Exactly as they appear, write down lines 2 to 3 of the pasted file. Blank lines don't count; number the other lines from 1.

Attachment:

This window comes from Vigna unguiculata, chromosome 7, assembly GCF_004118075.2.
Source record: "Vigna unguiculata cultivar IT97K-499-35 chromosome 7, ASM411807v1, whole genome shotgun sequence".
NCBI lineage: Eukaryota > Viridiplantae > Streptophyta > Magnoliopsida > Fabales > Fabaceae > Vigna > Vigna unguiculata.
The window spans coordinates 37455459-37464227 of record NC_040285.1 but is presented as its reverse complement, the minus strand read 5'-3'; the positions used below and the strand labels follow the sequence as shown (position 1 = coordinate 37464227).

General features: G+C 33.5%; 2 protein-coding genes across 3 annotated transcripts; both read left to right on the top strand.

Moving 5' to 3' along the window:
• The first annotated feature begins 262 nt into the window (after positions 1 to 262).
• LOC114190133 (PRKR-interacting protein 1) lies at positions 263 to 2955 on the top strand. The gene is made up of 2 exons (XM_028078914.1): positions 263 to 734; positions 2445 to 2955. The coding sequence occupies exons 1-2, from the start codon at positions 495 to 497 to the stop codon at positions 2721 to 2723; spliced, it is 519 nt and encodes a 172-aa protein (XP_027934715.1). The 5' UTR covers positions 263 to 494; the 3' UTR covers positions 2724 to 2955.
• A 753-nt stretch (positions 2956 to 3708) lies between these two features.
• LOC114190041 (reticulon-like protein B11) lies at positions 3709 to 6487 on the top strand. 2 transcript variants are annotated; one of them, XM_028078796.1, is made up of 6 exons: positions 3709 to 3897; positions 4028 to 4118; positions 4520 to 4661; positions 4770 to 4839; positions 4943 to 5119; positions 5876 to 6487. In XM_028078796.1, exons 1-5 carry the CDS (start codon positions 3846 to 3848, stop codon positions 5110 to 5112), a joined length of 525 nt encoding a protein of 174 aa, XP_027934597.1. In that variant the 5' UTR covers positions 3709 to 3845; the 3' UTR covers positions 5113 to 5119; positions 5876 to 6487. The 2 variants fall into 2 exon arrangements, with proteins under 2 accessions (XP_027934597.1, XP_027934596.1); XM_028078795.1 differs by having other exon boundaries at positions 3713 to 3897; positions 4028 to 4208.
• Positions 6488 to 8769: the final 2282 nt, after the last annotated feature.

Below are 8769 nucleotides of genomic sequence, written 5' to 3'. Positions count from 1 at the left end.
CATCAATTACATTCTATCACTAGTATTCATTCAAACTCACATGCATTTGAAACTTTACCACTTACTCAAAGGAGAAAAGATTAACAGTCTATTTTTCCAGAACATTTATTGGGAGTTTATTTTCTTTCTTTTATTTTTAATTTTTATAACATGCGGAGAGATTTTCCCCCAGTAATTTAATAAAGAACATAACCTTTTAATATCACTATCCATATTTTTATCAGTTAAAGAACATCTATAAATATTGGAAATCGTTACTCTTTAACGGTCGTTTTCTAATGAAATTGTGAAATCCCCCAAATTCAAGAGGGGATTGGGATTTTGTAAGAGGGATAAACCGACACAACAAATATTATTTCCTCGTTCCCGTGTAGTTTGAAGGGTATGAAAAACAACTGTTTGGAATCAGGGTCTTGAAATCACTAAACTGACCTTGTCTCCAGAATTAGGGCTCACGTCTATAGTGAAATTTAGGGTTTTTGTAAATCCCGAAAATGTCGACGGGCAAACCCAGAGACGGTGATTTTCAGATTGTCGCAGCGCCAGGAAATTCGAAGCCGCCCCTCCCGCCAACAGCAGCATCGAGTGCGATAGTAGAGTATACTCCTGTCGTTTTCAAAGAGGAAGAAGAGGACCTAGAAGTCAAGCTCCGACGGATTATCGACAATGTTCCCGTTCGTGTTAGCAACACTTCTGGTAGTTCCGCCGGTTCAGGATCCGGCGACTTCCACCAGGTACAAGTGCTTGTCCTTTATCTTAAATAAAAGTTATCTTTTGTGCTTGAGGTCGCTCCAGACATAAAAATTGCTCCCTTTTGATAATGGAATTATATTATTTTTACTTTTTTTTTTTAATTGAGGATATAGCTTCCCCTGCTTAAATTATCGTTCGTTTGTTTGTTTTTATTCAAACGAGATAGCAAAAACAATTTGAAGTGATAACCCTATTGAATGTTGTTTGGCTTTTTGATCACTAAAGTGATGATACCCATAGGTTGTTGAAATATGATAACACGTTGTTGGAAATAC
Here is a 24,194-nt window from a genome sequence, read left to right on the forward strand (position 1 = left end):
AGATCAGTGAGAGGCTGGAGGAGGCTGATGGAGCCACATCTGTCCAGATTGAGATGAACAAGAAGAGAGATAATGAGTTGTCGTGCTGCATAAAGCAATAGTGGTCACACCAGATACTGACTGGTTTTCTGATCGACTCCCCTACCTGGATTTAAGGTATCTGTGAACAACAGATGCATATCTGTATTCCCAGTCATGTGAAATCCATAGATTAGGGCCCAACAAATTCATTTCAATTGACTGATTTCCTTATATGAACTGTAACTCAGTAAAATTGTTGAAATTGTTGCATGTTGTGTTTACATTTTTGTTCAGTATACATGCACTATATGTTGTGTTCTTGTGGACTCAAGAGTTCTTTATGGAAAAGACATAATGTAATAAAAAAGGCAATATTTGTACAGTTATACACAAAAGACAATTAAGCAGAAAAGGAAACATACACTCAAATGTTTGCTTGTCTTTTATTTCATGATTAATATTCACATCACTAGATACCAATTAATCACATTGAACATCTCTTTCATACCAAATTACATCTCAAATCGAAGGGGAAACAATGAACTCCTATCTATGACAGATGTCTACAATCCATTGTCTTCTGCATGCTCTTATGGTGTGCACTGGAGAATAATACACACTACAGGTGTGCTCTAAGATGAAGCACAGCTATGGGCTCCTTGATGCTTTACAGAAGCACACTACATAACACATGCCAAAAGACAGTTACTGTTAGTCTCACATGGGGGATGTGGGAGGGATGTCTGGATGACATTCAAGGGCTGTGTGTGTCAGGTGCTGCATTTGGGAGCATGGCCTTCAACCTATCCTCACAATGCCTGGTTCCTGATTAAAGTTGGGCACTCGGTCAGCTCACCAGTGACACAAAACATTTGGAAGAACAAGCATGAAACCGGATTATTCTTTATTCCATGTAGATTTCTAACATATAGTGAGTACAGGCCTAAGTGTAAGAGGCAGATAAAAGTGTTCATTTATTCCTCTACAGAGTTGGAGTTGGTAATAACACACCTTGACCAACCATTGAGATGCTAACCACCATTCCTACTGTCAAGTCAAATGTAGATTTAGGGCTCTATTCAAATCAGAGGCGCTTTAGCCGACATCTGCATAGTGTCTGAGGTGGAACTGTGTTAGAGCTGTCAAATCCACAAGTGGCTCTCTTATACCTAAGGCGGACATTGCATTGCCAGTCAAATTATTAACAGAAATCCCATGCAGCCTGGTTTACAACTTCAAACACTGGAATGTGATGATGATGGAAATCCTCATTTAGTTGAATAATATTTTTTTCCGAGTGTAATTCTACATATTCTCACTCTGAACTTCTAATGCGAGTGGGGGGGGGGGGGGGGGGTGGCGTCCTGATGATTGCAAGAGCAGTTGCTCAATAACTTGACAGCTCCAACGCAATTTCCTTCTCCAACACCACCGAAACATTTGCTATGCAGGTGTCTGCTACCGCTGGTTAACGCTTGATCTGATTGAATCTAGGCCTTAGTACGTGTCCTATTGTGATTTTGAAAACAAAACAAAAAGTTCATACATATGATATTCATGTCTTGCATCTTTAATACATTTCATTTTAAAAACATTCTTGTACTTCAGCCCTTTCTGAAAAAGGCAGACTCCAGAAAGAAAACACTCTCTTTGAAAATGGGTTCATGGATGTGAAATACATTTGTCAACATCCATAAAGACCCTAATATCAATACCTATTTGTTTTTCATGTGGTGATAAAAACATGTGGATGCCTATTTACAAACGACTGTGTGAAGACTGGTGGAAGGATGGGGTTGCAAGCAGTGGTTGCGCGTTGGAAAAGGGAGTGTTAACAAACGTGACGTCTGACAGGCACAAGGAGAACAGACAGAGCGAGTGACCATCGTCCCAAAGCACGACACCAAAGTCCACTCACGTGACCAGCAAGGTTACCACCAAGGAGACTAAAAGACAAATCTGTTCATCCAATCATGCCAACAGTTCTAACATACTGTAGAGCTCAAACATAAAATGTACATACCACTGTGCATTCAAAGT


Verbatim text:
Source record: "Vigna unguiculata cultivar IT97K-499-35 chromosome 7, ASM411807v1, whole genome shotgun sequence".
NCBI lineage: Eukaryota > Viridiplantae > Streptophyta > Magnoliopsida > Fabales > Fabaceae > Vigna > Vigna unguiculata.